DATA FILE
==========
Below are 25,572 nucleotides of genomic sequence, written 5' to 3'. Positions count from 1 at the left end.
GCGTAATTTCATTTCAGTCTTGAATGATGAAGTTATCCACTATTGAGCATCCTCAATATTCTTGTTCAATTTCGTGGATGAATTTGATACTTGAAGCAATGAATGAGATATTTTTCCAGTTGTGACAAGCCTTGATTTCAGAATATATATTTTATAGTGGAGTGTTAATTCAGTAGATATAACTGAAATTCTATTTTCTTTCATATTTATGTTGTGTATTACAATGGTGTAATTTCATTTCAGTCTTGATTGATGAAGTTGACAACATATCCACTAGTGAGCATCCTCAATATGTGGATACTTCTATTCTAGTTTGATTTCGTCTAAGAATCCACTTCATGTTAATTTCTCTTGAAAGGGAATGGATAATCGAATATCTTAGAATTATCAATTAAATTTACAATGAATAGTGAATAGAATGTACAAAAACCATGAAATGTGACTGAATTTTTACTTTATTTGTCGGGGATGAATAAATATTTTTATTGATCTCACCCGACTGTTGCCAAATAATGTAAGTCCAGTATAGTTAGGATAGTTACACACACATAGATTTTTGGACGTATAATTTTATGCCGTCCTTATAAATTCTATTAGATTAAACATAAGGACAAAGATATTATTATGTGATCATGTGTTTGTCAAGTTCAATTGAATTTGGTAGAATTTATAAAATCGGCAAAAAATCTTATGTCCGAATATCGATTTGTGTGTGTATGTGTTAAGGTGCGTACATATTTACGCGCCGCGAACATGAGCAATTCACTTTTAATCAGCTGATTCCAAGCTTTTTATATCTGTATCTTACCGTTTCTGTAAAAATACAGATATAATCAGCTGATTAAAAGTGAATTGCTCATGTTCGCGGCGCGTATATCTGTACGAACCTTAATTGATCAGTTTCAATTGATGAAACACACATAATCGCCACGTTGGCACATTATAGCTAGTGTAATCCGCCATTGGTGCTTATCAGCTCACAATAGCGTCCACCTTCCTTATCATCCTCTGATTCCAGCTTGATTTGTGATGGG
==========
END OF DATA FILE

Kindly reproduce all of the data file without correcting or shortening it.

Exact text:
Below are 25,572 nucleotides of genomic sequence, written 5' to 3'. Positions count from 1 at the left end.
GCGTAATTTCATTTCAGTCTTGAATGATGAAGTTATCCACTATTGAGCATCCTCAATATTCTTGTTCAATTTCGTGGATGAATTTGATACTTGAAGCAATGAATGAGATATTTTTCCAGTTGTGACAAGCCTTGATTTCAGAATATATATTTTATAGTGGAGTGTTAATTCAGTAGATATAACTGAAATTCTATTTTCTTTCATATTTATGTTGTGTATTACAATGGTGTAATTTCATTTCAGTCTTGATTGATGAAGTTGACAACATATCCACTAGTGAGCATCCTCAATATGTGGATACTTCTATTCTAGTTTGATTTCGTCTAAGAATCCACTTCATGTTAATTTCTCTTGAAAGGGAATGGATAATCGAATATCTTAGAATTATCAATTAAATTTACAATGAATAGTGAATAGAATGTACAAAAACCATGAAATGTGACTGAATTTTTACTTTATTTGTCGGGGATGAATAAATATTTTTATTGATCTCACCCGACTGTTGCCAAATAATGTAAGTCCAGTATAGTTAGGATAGTTACACACACATAGATTTTTGGACGTATAATTTTATGCCGTCCTTATAAATTCTATTAGATTAAACATAAGGACAAAGATATTATTATGTGATCATGTGTTTGTCAAGTTCAATTGAATTTGGTAGAATTTATAAAATCGGCAAAAAATCTTATGTCCGAATATCGATTTGTGTGTGTATGTGTTAAGGTGCGTACATATTTACGCGCCGCGAACATGAGCAATTCACTTTTAATCAGCTGATTCCAAGCTTTTTATATCTGTATCTTACCGTTTCTGTAAAAATACAGATATAATCAGCTGATTAAAAGTGAATTGCTCATGTTCGCGGCGCGTATATCTGTACGAACCTTAATTGATCAGTTTCAATTGATGAAACACACATAATCGCCACGTTGGCACATTATAGCTAGTGTAATCCGCCATTGGTGCTTATCAGCTCACAATAGCGTCCACCTTCCTTATCATCCTCTGATTCCAGCTTGATTTGTGATGGG